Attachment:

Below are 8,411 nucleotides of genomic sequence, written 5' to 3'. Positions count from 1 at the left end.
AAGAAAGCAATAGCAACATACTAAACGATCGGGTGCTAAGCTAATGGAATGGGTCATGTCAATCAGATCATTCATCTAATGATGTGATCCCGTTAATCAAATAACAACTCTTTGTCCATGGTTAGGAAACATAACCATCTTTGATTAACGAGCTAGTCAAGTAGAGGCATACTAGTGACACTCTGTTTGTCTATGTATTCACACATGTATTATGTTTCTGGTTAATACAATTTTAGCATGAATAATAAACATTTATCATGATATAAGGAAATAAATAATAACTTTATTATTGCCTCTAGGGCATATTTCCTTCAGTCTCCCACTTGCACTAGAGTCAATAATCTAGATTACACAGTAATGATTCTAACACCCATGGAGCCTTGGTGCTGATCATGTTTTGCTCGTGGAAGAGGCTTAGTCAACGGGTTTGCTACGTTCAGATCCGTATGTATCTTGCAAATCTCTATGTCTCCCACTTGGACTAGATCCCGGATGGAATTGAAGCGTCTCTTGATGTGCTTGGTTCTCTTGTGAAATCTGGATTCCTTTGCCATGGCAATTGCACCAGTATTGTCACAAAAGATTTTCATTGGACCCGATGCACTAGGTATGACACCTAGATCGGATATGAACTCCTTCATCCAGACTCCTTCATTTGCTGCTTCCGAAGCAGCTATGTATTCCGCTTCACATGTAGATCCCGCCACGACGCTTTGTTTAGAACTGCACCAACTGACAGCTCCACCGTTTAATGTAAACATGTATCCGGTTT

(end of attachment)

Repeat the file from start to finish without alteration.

Below are 8,411 nucleotides of genomic sequence, written 5' to 3'. Positions count from 1 at the left end.
AAGAAAGCAATAGCAACATACTAAACGATCGGGTGCTAAGCTAATGGAATGGGTCATGTCAATCAGATCATTCATCTAATGATGTGATCCCGTTAATCAAATAACAACTCTTTGTCCATGGTTAGGAAACATAACCATCTTTGATTAACGAGCTAGTCAAGTAGAGGCATACTAGTGACACTCTGTTTGTCTATGTATTCACACATGTATTATGTTTCTGGTTAATACAATTTTAGCATGAATAATAAACATTTATCATGATATAAGGAAATAAATAATAACTTTATTATTGCCTCTAGGGCATATTTCCTTCAGTCTCCCACTTGCACTAGAGTCAATAATCTAGATTACACAGTAATGATTCTAACACCCATGGAGCCTTGGTGCTGATCATGTTTTGCTCGTGGAAGAGGCTTAGTCAACGGGTTTGCTACGTTCAGATCCGTATGTATCTTGCAAATCTCTATGTCTCCCACTTGGACTAGATCCCGGATGGAATTGAAGCGTCTCTTGATGTGCTTGGTTCTCTTGTGAAATCTGGATTCCTTTGCCATGGCAATTGCACCAGTATTGTCACAAAAGATTTTCATTGGACCCGATGCACTAGGTATGACACCTAGATCGGATATGAACTCCTTCATCCAGACTCCTTCATTTGCTGCTTCCGAAGCAGCTATGTATTCCGCTTCACATGTAGATCCCGCCACGACGCTTTGTTTAGAACTGCACCAACTGACAGCTCCACCGTTTAATGTAAACATGTATCCGGTTT